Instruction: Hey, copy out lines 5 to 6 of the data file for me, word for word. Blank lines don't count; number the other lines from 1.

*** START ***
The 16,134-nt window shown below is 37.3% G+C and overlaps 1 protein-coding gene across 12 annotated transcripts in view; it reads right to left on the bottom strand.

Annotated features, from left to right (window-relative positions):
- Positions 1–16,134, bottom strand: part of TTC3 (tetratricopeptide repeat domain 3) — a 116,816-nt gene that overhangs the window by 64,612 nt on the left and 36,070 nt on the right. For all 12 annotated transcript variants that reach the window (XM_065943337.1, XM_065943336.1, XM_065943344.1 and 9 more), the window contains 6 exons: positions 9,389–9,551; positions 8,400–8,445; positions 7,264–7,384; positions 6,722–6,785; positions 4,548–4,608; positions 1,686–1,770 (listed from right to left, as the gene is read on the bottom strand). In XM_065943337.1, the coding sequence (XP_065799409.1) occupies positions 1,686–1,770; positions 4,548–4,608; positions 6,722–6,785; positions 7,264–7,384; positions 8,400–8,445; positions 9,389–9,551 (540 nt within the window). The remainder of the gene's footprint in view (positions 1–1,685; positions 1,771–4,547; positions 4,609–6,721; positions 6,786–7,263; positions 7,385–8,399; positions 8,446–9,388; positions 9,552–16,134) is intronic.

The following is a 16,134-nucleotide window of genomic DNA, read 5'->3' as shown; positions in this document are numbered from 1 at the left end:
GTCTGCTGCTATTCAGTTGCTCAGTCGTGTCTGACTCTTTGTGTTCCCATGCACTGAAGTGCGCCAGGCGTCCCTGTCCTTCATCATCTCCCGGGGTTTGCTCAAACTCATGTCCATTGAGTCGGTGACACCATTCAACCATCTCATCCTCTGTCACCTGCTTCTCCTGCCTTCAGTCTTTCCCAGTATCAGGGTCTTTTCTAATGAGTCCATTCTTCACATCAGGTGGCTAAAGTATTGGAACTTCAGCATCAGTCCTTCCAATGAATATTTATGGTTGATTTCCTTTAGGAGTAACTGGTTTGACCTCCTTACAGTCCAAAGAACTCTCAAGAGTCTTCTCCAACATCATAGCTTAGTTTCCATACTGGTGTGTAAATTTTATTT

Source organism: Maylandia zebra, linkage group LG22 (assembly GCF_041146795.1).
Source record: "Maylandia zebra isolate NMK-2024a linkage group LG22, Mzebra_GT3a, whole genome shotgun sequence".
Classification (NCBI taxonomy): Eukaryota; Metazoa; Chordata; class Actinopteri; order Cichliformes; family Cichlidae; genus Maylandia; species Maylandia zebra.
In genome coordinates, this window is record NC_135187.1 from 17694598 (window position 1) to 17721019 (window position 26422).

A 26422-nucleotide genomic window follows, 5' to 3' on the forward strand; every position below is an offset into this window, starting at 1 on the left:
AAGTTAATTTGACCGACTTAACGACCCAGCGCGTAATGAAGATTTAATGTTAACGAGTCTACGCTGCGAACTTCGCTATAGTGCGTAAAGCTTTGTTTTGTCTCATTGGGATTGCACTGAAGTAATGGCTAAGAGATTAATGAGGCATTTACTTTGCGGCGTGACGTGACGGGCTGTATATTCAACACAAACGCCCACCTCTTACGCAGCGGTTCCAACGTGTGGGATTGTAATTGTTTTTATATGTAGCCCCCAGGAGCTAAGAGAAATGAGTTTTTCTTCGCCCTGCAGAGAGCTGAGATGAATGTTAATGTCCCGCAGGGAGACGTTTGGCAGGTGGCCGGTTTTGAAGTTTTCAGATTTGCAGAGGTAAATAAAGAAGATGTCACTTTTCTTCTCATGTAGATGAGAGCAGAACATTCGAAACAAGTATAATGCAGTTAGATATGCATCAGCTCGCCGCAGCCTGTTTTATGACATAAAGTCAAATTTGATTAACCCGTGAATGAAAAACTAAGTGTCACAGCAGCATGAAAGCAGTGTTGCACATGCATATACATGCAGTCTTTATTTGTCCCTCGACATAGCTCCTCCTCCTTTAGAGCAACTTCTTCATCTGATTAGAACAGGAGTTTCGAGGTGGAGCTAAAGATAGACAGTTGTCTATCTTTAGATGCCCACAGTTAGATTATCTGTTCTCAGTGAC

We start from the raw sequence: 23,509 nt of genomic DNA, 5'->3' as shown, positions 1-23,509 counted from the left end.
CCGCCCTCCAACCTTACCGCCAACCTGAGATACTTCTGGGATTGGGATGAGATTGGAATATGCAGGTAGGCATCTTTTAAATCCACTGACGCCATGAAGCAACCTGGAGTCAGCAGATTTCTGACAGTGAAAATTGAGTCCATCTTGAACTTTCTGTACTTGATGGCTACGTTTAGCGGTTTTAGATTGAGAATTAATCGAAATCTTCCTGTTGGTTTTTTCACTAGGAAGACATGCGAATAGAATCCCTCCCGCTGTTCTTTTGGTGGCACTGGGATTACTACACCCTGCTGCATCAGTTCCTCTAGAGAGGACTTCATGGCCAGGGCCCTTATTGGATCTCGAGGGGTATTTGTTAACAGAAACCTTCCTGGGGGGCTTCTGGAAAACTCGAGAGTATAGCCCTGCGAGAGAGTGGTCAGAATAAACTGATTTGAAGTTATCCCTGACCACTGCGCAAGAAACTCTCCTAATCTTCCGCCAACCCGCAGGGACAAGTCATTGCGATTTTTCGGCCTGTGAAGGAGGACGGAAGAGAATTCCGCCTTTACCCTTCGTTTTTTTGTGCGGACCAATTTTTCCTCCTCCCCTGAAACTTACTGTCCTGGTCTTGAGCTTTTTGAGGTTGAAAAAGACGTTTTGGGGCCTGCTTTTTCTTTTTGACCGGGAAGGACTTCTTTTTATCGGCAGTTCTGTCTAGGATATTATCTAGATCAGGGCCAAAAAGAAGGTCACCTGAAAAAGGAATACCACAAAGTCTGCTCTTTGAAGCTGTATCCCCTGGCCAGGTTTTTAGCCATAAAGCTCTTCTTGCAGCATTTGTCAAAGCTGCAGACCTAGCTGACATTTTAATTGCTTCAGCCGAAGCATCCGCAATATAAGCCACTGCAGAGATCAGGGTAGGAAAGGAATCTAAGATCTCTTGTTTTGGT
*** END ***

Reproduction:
GTCTGCTGCTATTCAGTTGCTCAGTCGTGTCTGACTCTTTGTGTTCCCATGCACTGAAGTGCGCCAGGCGTCCCTGTCCTTCATCATCTCCCGGGGTTTGCTCAAACTCATGTCCATTGAGTCGGTGACACCATTCAACCATCTCATCCTCTGTCACCTGCTTCTCCTGCCTTCAGTCTTTCCCAGTATCAGGGTCTTTTCTAATGAGTCCATTCTTCACATCAGGTGGCTAAAGTATTGGAACTTCAGCATCAGTCCTTCCAATGAATATTTATGGTTGATTTCCTTTAGGAGTAACTGGTTTGACCTCCTTACAGTCCAAAGAACTCTCAAGAGTCTTCTCCAACATCATAGCTTAGTTTCCATACTGGTGTGTAAATTTTATTT

Source organism: Maylandia zebra, linkage group LG22 (assembly GCF_041146795.1).